In film ‘Voyeur,’ we watch a story about watching unravel
NEW YORK (AP) — A pair of filmmakers thought they’d be capturing celebrated writer Gay Talese taking a literary victory lap in their new documentary. Instead, they got something more like a journalistic car crash.
In the intriguing and thoughtful “Voyeur,” Myles Kane and Josh Koury explore the 30-year relationship between Gerald Foos, a former Colorado motel owner who spied on his guests, and Talese, known for his novelistic profiles and bespoke suits.
The Netflix film follows Talese as he reports and writes about his creepy friend for the 2016 book, “The Voyeur’s Motel,” only to see the story fall apart after publication when Foos’ account unravels.
“It’s sort of this love affair that’s doomed, in a sense, because each character unintentionally in some ways takes the other one down,” says Kane. “There’s a poetic justice where things go.”
Talese and Foos first connected in 1980 when the motel owner sent the journalist a letter hoping he would share his story of secretly watching guests for years through ceiling vents — in the interest of science, of course.
Intrigued, Talese, who spends extended periods with his subjects, visited the motel and even took a turn spying. “I’m a natural person to write about a voyeur because I’m a voyeur myself,” Talese explains in the film.
But Talese, now 85, waited decades to write anything, choosing a few years ago to reconnect with Foos, who kept detailed notes about what he saw. We watch as the two discuss the book, hear their phone calls and prepare for a media sensation once the story comes out.
Kane and Koury, who previously collaborated on the documentaries “Journey to Planet X” and “An Immortal Man,” say the overriding force for both the aging Talese and Foos is their desire to shape how they are remembered.
“Here are these two guys who met half a lifetime ago and here they are — 35-plus years later — and what’s driving both of them, for different reasons, is they’re both desperately wanting to define their legacies, the way they see themselves and the way they want to be remembered or seen by the public,” says Kane.
There are warning signs immediately, particularly since the book relies too heavily on Foos. “He’s my single source and you’re unwise to have a single source,” Talese confesses about halfway through the film. “How do I know if this guy’s totally exaggerating?”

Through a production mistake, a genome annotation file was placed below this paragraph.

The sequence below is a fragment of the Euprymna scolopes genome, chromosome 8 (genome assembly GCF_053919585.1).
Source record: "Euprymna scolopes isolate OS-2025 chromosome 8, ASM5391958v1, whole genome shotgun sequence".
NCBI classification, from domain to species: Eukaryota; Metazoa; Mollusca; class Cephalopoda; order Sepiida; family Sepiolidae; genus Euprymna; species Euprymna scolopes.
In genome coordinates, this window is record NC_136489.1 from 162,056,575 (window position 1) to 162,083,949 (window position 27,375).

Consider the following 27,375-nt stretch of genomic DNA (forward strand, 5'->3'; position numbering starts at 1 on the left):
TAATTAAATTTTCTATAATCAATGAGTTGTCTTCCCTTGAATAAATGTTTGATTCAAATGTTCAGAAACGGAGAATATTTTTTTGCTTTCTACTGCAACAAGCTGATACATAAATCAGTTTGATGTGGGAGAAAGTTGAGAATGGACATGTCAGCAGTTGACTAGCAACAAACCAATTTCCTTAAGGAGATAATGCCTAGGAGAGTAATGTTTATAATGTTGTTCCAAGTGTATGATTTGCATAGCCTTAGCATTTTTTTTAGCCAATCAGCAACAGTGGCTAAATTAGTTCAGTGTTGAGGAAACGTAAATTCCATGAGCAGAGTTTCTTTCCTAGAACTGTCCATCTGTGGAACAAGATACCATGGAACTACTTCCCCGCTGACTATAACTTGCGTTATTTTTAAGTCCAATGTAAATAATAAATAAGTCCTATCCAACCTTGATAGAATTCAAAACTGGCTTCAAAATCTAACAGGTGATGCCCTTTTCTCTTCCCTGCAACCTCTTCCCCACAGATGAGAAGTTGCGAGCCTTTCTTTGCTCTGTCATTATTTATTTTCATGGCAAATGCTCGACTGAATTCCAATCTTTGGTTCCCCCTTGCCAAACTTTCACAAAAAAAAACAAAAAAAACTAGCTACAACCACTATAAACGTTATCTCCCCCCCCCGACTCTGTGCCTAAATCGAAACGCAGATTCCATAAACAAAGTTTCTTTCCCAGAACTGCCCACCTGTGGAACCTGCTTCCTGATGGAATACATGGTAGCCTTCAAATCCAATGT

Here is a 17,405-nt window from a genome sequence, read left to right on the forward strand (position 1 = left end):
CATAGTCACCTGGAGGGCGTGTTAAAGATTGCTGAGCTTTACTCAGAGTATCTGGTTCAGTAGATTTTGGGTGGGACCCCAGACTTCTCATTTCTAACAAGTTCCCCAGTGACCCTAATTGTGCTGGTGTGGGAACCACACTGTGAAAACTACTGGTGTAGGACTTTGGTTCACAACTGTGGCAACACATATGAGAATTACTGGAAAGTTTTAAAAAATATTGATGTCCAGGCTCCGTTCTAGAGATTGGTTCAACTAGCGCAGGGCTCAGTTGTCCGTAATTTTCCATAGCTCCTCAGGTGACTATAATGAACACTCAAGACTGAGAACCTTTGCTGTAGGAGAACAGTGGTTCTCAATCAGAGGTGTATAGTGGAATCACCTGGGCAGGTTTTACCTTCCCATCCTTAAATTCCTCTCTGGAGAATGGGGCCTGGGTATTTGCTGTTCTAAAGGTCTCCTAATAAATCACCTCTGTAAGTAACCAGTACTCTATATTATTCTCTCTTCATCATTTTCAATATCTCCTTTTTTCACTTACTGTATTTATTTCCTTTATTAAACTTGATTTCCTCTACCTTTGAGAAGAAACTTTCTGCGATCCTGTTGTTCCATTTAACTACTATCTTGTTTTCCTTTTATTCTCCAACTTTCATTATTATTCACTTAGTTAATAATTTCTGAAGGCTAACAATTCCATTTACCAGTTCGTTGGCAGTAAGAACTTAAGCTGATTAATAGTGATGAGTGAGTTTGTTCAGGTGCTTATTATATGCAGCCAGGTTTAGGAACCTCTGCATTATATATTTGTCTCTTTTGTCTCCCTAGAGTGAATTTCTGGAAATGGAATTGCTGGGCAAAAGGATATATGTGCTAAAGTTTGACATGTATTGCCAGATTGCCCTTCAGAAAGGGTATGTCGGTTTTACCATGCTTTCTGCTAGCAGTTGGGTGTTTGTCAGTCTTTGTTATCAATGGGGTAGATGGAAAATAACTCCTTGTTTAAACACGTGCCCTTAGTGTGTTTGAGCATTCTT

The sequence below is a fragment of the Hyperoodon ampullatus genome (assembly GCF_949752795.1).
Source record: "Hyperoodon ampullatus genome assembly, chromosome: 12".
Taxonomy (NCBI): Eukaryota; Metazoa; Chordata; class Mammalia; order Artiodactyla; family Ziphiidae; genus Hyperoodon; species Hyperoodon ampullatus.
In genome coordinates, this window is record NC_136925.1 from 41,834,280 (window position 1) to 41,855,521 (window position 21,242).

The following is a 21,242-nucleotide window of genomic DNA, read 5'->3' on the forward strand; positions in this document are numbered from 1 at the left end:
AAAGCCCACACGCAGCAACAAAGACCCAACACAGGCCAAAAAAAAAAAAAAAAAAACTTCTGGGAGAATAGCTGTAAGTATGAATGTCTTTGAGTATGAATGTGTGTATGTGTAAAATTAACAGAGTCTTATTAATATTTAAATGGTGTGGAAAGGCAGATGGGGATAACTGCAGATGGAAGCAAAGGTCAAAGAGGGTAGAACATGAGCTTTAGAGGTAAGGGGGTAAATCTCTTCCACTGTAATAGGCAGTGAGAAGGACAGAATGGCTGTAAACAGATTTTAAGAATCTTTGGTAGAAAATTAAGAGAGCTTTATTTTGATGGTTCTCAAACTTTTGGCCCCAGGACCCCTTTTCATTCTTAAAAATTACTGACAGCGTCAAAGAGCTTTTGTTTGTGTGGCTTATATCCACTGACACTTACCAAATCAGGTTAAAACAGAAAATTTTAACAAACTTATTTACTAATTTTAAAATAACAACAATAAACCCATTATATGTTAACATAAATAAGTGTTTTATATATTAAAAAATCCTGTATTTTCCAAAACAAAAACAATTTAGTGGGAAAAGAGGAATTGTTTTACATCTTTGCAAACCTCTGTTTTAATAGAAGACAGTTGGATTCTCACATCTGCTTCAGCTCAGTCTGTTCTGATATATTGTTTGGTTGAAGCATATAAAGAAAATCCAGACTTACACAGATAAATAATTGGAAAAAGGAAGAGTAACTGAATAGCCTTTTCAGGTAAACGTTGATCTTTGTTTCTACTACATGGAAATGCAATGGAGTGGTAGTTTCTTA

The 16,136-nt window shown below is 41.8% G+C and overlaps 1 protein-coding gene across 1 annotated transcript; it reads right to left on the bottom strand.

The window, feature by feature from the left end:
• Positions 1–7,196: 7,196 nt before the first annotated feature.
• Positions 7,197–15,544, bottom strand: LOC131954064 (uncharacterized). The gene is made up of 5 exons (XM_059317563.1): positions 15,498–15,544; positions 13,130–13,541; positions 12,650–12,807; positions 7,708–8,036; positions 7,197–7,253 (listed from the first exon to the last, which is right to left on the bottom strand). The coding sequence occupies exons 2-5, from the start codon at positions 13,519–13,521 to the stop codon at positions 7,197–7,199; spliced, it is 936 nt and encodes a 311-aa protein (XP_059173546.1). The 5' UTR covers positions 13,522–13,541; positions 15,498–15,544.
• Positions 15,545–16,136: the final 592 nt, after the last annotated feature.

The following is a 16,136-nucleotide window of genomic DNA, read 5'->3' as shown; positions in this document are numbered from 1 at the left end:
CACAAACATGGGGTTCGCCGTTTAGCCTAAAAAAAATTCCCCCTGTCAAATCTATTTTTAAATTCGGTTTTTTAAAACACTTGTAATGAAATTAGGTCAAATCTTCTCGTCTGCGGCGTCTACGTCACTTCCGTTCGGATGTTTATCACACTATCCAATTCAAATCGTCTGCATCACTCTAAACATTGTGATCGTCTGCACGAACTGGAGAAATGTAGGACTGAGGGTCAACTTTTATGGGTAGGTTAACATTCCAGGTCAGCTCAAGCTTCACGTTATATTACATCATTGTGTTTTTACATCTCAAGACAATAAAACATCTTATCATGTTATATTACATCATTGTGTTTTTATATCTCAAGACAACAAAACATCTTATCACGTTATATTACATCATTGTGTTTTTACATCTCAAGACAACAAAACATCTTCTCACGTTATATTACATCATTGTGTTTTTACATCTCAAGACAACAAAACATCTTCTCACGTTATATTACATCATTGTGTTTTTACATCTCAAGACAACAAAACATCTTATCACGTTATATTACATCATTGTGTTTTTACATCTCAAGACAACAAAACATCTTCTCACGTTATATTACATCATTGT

In one of the film’s more impressive flourishes, the filmmakers mix footage of the book being printed on big machines with shots of a fancy new blue suit being stitched for Talese. That works like foreshadowing.
“Both things are constructed out of nothing. They seem sturdy by the end but they’re really basically put together by a lot of delicate threading,” says Kane. “Some of those threads were going to start unspooling in a couple of minutes in the film.”
Things start to falter when factual problems emerge in Foos’ account and Talese quickly disavows the book (he later disavows the disavowal). We see a celebrated journalist anguished that his reputation is lost. He fears he’ll be known as a liar.
The filmmakers got unprecedented access — like intimate scenes of Foos and his wife dressing up to meet the always-natty Talese — and they managed to get footage of the inside of the Manor House Motel, which has since been torn down. (They didn’t sleep over, in case you were wondering. “It’s not the kind of place you want to stay overnight,” Koury explains.)
The loss of the motel — the filmmakers later ingeniously augmented their footage with a miniature model — actually wasn’t as devastating to Kane and Koury as you might think.
“The fact that it was demolished worked narratively, in a strange way,” Koury says. “It’s almost as if the actual hotel disappears and it makes everything even murkier about what was real and what wasn’t.”
It certainly is a fascinating look at a fascinating man, even if Kane and Koury didn’t anticipate their film catching it all in real time. “If it turns in a direction that you couldn’t have expected, that’s usually a good sign that real life is unfolding,” says Kane. “It’s almost always better than what you could of conceived of.”
Mark Kennedy is at http://twitter.com/KennedyTwits